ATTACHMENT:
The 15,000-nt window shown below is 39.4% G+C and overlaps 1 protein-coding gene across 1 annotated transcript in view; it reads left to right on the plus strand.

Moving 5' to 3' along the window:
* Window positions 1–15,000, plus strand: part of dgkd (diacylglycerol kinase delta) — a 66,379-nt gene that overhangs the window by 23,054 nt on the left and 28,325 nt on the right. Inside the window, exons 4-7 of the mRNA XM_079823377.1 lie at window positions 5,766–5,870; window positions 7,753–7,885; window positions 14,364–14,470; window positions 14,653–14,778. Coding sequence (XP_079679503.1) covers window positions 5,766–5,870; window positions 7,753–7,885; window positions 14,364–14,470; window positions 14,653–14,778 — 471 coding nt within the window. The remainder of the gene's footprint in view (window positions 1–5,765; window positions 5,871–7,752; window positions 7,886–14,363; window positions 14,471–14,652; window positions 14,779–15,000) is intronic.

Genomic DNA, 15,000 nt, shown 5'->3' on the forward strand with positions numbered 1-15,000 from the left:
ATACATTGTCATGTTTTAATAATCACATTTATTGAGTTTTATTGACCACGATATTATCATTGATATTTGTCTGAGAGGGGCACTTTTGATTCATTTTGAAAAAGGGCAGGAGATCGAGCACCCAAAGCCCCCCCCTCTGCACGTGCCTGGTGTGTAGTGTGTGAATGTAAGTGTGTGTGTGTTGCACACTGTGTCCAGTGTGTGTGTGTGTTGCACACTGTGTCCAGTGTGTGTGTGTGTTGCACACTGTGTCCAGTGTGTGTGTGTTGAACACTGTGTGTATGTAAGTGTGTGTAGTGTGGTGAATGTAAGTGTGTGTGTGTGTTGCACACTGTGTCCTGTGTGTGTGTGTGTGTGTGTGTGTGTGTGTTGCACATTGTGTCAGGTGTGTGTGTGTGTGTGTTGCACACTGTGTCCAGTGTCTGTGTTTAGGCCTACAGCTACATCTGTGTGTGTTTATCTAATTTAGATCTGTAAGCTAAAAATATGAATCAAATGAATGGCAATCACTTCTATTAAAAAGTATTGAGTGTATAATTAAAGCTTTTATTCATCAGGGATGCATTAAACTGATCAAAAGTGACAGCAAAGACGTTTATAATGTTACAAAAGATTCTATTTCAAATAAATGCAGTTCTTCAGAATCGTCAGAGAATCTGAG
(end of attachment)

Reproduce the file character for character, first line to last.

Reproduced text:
The 15,000-nt window shown below is 39.4% G+C and overlaps 1 protein-coding gene across 1 annotated transcript in view; it reads left to right on the plus strand.

Moving 5' to 3' along the window:
* Window positions 1–15,000, plus strand: part of dgkd (diacylglycerol kinase delta) — a 66,379-nt gene that overhangs the window by 23,054 nt on the left and 28,325 nt on the right. Inside the window, exons 4-7 of the mRNA XM_079823377.1 lie at window positions 5,766–5,870; window positions 7,753–7,885; window positions 14,364–14,470; window positions 14,653–14,778. Coding sequence (XP_079679503.1) covers window positions 5,766–5,870; window positions 7,753–7,885; window positions 14,364–14,470; window positions 14,653–14,778 — 471 coding nt within the window. The remainder of the gene's footprint in view (window positions 1–5,765; window positions 5,871–7,752; window positions 7,886–14,363; window positions 14,471–14,652; window positions 14,779–15,000) is intronic.

Genomic DNA, 15,000 nt, shown 5'->3' on the forward strand with positions numbered 1-15,000 from the left:
ATACATTGTCATGTTTTAATAATCACATTTATTGAGTTTTATTGACCACGATATTATCATTGATATTTGTCTGAGAGGGGCACTTTTGATTCATTTTGAAAAAGGGCAGGAGATCGAGCACCCAAAGCCCCCCCCTCTGCACGTGCCTGGTGTGTAGTGTGTGAATGTAAGTGTGTGTGTGTTGCACACTGTGTCCAGTGTGTGTGTGTGTTGCACACTGTGTCCAGTGTGTGTGTGTGTTGCACACTGTGTCCAGTGTGTGTGTGTTGAACACTGTGTGTATGTAAGTGTGTGTAGTGTGGTGAATGTAAGTGTGTGTGTGTGTTGCACACTGTGTCCTGTGTGTGTGTGTGTGTGTGTGTGTGTGTGTTGCACATTGTGTCAGGTGTGTGTGTGTGTGTGTTGCACACTGTGTCCAGTGTCTGTGTTTAGGCCTACAGCTACATCTGTGTGTGTTTATCTAATTTAGATCTGTAAGCTAAAAATATGAATCAAATGAATGGCAATCACTTCTATTAAAAAGTATTGAGTGTATAATTAAAGCTTTTATTCATCAGGGATGCATTAAACTGATCAAAAGTGACAGCAAAGACGTTTATAATGTTACAAAAGATTCTATTTCAAATAAATGCAGTTCTTCAGAATCGTCAGAGAATCTGAG